Virtualism – The Virtual World Is Less Productive

Unlike the historical definition of virtualism (bread and wine do not change into body and blood!!) in our emerging post-pandemic world it could be redefined as the concept of leveraging remote working to the maximum degree allowed by individual organisations.

Smashing the Myths

Our lockdown phase has proven the value and blasted some of the myths (e.g. of virtual working being less productive). There are specific roles that are suited to a remote model, there are individuals who are entirely comfortable with working remotely and there are organisations who are now hungry to identify where this virtualism can be most effectively implemented. The cost of a serviced workspace, the cost of real estate, the cost of commuting all contribute to significant savings if correctly leveraged.

Remote workers and the different generations

An interesting factor for remote working and the identification of the most suitable applications is the degree to which there are generational considerations.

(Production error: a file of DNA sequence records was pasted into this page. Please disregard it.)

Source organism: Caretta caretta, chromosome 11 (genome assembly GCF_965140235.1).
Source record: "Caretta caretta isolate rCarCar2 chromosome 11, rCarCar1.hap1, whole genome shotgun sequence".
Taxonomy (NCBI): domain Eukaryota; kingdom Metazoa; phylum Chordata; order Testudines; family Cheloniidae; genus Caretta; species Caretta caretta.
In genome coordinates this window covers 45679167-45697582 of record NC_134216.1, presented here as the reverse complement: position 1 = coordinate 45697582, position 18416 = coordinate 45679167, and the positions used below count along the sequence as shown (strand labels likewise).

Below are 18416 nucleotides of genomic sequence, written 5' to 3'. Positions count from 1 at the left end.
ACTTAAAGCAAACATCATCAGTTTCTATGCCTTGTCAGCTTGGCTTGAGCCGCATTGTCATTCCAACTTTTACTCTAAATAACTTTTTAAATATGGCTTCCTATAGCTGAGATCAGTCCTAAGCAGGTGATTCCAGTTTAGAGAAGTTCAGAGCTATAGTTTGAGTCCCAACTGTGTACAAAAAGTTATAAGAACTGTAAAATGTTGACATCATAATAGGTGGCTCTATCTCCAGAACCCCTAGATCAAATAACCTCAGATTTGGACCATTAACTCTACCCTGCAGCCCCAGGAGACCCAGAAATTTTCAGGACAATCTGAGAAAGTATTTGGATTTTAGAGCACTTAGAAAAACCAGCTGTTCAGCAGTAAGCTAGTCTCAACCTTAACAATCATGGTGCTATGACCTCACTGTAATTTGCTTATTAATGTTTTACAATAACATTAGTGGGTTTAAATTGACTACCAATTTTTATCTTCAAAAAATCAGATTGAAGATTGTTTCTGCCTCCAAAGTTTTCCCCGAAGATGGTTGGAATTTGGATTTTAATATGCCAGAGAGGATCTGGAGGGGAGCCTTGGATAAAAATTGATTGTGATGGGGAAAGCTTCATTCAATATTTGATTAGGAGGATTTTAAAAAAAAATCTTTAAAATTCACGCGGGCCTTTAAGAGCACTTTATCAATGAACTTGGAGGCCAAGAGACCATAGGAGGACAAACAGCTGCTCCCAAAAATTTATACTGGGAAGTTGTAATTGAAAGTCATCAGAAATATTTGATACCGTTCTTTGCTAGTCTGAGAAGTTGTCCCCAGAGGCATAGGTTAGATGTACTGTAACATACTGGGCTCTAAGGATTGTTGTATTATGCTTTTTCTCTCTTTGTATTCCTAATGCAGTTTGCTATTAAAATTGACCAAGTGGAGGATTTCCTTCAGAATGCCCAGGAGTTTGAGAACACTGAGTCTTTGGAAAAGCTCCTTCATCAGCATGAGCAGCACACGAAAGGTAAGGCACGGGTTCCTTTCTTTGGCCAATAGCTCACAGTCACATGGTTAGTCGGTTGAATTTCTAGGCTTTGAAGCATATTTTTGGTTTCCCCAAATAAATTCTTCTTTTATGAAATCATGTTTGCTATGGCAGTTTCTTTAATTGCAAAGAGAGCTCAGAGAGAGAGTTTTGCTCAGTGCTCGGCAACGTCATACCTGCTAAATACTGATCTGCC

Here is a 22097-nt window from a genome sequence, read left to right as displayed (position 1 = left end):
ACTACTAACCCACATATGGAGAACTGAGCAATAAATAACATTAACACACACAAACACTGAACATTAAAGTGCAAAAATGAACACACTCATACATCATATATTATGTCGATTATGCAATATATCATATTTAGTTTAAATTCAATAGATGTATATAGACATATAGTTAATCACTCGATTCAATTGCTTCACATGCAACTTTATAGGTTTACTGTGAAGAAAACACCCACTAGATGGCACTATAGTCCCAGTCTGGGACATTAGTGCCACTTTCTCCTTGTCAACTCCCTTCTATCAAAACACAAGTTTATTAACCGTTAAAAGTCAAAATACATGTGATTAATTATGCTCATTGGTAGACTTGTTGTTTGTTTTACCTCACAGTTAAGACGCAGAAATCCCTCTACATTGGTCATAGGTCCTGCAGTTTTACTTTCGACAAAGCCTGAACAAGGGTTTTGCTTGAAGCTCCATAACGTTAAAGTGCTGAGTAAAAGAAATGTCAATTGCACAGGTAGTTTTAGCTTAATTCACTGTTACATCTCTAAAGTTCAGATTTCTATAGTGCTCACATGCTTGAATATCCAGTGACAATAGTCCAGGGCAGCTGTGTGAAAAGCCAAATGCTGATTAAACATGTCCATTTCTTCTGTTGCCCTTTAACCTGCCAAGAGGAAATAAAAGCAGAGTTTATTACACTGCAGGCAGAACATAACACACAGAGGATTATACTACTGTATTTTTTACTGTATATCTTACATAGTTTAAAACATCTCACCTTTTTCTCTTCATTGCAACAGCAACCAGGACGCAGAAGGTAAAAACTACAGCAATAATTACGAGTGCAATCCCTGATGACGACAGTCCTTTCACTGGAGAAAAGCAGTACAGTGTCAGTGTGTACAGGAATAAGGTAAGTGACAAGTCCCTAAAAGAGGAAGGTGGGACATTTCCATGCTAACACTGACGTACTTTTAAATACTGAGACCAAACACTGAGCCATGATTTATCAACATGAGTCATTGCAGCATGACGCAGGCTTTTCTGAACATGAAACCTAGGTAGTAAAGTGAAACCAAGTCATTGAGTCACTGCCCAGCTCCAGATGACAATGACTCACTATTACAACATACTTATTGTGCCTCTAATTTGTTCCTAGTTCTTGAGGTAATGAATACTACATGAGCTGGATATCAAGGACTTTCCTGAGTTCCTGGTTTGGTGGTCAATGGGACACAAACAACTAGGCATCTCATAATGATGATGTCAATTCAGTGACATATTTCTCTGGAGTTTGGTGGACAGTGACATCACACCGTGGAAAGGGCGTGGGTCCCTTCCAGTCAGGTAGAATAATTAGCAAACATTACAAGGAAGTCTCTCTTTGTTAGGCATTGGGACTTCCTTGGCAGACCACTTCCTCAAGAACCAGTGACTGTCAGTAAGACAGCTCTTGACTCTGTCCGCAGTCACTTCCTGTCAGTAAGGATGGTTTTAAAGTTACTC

One could argue (somewhat provocatively) that the more mature generations might operate more effectively than the younger generations in the new world of remote working. The obvious areas being that they are less prone to distractions (young children), less needing of social interaction, less needing to be seen to impress seniors and tend to be more self-sufficient.

The less obvious areas being the fact that the more mature generations can be more task focused, less emotionally dependant on peers and more resilient in resolving complexity without the need to reach out to others.

Maximise the generations

The moral of the story therefore is minimise the risk of the emerging virtual model by maximising the use of the more experienced generational cohort in the profile of your remote workers.

#generations #remoteworking #virtualteams #lockdown